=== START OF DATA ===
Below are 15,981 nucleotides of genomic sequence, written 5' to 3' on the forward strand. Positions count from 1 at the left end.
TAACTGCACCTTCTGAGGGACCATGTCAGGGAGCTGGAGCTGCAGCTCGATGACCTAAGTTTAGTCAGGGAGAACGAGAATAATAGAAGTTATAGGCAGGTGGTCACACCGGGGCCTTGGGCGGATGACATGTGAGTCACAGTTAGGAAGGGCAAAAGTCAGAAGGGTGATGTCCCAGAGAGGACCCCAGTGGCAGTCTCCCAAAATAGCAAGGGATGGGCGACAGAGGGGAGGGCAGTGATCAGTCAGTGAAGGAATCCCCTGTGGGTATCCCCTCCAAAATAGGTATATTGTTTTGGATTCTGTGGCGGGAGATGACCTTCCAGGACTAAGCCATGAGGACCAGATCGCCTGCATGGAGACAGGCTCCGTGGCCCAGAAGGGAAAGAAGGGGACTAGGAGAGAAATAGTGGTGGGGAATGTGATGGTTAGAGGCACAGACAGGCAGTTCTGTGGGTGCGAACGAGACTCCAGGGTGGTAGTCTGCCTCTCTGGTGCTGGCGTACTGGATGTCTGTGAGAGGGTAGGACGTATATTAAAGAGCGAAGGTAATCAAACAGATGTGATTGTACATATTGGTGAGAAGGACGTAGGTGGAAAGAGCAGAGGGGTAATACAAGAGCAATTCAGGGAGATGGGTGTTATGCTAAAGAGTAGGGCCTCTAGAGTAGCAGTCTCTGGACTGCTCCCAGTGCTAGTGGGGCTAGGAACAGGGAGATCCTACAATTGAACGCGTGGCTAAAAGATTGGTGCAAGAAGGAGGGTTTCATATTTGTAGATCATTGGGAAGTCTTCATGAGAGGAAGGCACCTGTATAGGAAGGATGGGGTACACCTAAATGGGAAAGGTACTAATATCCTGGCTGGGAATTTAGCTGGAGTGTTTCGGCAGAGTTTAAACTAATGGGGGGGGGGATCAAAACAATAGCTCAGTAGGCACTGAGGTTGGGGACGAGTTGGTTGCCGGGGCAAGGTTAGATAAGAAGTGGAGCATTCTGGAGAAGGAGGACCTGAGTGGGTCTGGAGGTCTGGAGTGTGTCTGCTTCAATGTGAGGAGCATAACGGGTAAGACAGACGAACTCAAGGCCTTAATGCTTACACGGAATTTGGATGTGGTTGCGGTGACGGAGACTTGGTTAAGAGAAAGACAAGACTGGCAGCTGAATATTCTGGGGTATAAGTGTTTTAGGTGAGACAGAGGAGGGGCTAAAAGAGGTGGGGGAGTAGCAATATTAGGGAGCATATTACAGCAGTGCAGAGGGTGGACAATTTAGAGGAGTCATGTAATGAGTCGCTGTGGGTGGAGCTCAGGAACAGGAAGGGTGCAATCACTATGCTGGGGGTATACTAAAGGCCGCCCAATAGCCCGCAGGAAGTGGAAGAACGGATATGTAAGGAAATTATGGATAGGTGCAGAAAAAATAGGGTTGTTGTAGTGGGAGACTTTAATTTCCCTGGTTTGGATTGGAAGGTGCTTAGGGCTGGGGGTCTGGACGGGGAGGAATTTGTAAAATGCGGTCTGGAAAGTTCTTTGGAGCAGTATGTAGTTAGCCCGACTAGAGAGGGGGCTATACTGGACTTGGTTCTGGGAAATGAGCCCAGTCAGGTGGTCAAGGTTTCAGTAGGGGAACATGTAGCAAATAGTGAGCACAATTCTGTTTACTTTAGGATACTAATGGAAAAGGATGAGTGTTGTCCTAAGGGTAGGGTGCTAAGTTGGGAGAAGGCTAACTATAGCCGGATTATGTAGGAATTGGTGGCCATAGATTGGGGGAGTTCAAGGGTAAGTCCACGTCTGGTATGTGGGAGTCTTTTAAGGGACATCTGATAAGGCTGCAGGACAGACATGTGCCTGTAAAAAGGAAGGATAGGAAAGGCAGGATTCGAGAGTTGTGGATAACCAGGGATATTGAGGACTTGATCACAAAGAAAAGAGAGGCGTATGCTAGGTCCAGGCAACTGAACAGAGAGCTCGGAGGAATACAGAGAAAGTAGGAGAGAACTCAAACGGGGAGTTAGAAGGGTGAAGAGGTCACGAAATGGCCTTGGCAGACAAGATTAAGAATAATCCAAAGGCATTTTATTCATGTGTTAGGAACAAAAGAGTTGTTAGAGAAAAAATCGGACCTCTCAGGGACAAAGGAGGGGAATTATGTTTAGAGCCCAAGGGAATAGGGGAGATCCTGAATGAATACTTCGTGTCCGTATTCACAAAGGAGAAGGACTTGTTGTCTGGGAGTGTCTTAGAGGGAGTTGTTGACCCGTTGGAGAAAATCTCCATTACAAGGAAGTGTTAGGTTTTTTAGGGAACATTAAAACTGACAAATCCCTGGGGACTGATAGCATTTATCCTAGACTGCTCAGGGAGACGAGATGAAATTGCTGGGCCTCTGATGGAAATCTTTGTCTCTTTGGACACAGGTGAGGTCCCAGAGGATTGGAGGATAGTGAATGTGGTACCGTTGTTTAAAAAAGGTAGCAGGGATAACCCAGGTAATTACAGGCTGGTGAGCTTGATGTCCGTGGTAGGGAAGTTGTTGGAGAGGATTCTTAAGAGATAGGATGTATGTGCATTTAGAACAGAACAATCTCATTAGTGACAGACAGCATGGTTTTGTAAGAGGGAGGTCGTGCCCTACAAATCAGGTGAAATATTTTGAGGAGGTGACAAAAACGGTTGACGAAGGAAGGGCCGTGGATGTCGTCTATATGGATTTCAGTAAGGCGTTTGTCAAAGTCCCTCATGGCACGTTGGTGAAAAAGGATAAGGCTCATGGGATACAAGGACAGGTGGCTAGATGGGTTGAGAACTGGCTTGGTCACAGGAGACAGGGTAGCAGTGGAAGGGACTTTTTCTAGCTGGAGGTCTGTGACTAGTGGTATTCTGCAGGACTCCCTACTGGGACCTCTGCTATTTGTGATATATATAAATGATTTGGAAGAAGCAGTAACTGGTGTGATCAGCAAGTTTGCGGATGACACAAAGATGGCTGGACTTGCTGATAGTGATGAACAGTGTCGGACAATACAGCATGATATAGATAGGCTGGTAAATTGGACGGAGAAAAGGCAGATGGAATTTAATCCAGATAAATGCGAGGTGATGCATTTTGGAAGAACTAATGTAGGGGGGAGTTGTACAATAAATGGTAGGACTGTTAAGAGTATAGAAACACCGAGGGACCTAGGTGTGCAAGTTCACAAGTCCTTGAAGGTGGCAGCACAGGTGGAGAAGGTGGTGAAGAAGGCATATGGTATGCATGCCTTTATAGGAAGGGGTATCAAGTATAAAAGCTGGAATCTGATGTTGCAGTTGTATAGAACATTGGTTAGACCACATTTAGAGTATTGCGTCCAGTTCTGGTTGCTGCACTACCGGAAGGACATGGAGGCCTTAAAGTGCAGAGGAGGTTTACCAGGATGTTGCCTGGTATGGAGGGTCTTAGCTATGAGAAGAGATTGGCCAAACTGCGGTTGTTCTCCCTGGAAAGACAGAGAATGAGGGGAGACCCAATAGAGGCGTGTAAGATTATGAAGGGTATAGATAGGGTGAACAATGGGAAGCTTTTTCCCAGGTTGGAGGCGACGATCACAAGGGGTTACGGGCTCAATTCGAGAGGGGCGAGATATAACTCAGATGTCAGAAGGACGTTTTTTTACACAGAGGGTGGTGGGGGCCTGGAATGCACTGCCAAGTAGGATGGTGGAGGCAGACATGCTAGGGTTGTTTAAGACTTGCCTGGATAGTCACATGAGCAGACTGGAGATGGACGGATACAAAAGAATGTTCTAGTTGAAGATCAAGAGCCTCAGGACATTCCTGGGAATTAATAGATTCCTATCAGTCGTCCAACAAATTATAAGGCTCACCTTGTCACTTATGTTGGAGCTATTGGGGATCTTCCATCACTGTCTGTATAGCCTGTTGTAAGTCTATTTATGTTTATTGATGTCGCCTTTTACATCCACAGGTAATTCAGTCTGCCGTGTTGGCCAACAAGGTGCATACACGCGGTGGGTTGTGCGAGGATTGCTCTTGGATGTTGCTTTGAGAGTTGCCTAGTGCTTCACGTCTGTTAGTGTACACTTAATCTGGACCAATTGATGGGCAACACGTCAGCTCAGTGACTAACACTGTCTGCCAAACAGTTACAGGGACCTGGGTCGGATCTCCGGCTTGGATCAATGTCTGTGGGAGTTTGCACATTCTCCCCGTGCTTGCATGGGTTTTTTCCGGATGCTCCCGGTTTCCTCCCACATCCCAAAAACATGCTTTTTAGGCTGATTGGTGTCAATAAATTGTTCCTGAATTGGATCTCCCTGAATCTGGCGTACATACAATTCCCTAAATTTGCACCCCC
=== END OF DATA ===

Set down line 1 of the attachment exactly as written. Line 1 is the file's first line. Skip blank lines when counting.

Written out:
Below are 15,981 nucleotides of genomic sequence, written 5' to 3' on the forward strand. Positions count from 1 at the left end.